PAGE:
On the one hand, they benefit from an approach that provides nurturance, builds strong relationships and offers strong emotional support. They also need a style that sets behavioural boundaries, challenges them to face their fears and promotes independence from an early age.
This combination of nurturance and firmness is known as an authoritative style according to the work of researcher Diane Baumrind who studied parenting styles in Western countries. A purely nurturant style is known as a permissive style, while a singularly firm style is known as authoritarian.
When discussing the authoritative approach, it’s easiest to use a dog and cat metaphor. If you have a dog, you’ll know it’s usually friendly and wants to show love, affection and attention. The ‘dog’ style of parenting is relational, empathetic and warm. Cats, on the other hand, are different. They are usually self-sufficient and generally able to live quite happily without you. To develop the metaphor, a ‘cat’ style of parent is more able to set limits, more likely to challenge kids and encourage them to become self-sufficient. They can separate themselves from their kids, step back and not allow emotions to rule decision-making.
Warm Cat, Firm Dog
Which of these two styles do you identify with? If you defer to one, then you may have to work a little harder on more consciously to bring the other to the table. In reality, many parents working in a partnership with each other will share the dog-cat loads, just as they sometimes play good cop, bad cop when they are less than perfect. Sole parents need to be firm cat and nurturant dog all in one package, which is challenging as we tend to default to one style over the other.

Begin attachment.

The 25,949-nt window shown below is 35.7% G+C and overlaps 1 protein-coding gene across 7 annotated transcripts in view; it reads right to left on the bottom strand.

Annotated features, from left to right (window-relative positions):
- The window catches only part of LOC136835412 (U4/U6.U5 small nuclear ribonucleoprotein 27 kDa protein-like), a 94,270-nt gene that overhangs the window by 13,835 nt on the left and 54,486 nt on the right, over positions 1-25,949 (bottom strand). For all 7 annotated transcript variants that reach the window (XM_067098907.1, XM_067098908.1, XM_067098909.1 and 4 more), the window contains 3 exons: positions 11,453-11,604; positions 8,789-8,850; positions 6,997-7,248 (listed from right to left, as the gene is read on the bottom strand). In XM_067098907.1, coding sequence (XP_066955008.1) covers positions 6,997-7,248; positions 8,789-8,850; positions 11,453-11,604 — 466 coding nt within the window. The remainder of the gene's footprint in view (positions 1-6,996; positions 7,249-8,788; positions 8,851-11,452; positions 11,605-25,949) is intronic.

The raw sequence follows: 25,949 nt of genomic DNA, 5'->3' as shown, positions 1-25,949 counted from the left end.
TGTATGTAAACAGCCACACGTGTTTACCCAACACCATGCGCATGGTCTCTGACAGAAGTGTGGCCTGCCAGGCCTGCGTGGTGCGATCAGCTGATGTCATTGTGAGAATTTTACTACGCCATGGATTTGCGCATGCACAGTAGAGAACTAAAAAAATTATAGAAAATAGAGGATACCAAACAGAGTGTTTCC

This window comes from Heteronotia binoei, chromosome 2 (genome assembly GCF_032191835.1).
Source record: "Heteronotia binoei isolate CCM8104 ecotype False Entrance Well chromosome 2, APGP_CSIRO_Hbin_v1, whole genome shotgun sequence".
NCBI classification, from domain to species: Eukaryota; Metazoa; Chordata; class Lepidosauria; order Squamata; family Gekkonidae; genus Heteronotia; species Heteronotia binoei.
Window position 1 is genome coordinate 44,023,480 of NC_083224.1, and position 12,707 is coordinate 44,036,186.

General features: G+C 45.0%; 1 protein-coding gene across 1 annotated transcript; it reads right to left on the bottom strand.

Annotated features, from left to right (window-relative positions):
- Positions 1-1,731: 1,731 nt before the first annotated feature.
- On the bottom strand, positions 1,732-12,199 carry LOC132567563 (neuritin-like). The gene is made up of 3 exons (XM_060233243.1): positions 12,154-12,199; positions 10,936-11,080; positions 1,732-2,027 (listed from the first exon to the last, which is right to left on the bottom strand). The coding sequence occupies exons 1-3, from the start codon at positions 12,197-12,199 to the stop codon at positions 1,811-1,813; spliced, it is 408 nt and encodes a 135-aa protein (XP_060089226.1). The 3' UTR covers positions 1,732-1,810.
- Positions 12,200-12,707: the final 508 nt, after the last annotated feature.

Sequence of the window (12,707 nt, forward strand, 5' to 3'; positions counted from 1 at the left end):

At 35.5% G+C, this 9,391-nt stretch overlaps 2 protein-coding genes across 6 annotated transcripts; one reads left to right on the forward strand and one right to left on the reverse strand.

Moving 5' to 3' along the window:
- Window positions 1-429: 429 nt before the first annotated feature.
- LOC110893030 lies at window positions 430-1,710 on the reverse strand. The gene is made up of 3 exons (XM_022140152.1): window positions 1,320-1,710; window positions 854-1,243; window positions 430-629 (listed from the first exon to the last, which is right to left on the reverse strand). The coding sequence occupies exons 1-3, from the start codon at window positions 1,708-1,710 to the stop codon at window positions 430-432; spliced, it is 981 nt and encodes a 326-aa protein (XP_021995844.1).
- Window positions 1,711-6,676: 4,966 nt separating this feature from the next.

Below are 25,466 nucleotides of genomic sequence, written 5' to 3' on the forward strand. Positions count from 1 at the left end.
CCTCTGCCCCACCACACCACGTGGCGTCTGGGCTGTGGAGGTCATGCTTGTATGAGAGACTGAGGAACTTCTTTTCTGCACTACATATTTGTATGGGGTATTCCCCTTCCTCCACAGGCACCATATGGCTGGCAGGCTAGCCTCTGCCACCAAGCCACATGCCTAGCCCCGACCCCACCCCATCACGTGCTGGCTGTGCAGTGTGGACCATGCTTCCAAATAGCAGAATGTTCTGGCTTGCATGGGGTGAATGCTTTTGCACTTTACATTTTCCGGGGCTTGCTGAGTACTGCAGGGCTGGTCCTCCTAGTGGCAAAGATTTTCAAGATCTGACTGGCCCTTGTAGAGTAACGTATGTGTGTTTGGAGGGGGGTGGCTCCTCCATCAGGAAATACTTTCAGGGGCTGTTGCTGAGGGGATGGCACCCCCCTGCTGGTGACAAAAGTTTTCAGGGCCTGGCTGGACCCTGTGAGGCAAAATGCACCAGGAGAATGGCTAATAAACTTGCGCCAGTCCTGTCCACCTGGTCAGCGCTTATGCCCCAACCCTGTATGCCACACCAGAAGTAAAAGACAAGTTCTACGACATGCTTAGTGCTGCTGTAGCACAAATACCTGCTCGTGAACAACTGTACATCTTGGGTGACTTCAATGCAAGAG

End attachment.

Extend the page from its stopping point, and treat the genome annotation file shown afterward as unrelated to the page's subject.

Don’t Mix The Two Approaches Up
Get your cat and dog wrong and you’ll be ineffective. If your first approach when a child is anxious is to be distant and unapproachable, then you’re not meeting your child’s emotional needs. If you meet poor behaviour with a friendly smile or an indecisive manner, then you will not be providing your child with the guidance they require. Get your response right – meet anxiety with dog-like warmth and poor behaviour with cat-like firmness – and you are giving your kids what’s required in each situation.
Keep The Approaches Separate
A common mistake is the failure of adults to separate the two approaches. Imagine your son coming home from school very upset. You are not sure what’s wrong, but you keep an eye out just the same. The next minute he hurls an insult at his younger sister, causing her to come to you for support. You remonstrate with your son, then sympathetically ask what’s troubling him. Most likely you’ll get a confused response from your son, as you’ve mixed management – a cat-like behaviour – with counselling – a dog-like trait. It’s best to keep the two approaches separate.
In this example, it would be better for you to remonstrate with your son about his behaviour and perhaps send him to his room. Then, when things have calmed down, speak to him quietly about any problems or worries that he may have. This separation will ensure that the firmness of the cat is effective and then gives some time and a different space for the more dog-like approach to work its magic.
The cat-dog framework is a practical way to ensure that your child receives the type of parenting they need to suit different situations.